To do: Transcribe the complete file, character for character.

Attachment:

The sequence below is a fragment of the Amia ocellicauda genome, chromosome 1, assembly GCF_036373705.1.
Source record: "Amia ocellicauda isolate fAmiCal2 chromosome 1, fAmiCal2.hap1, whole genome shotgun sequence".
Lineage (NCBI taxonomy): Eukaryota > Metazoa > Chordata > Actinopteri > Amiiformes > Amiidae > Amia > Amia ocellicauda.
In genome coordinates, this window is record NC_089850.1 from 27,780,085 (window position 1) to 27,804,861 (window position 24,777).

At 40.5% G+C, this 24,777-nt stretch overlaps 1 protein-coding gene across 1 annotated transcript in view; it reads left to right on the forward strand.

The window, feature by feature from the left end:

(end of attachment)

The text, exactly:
The sequence below is a fragment of the Amia ocellicauda genome, chromosome 1, assembly GCF_036373705.1.
Source record: "Amia ocellicauda isolate fAmiCal2 chromosome 1, fAmiCal2.hap1, whole genome shotgun sequence".
Lineage (NCBI taxonomy): Eukaryota > Metazoa > Chordata > Actinopteri > Amiiformes > Amiidae > Amia > Amia ocellicauda.
In genome coordinates, this window is record NC_089850.1 from 27,780,085 (window position 1) to 27,804,861 (window position 24,777).

At 40.5% G+C, this 24,777-nt stretch overlaps 1 protein-coding gene across 1 annotated transcript in view; it reads left to right on the forward strand.

The window, feature by feature from the left end: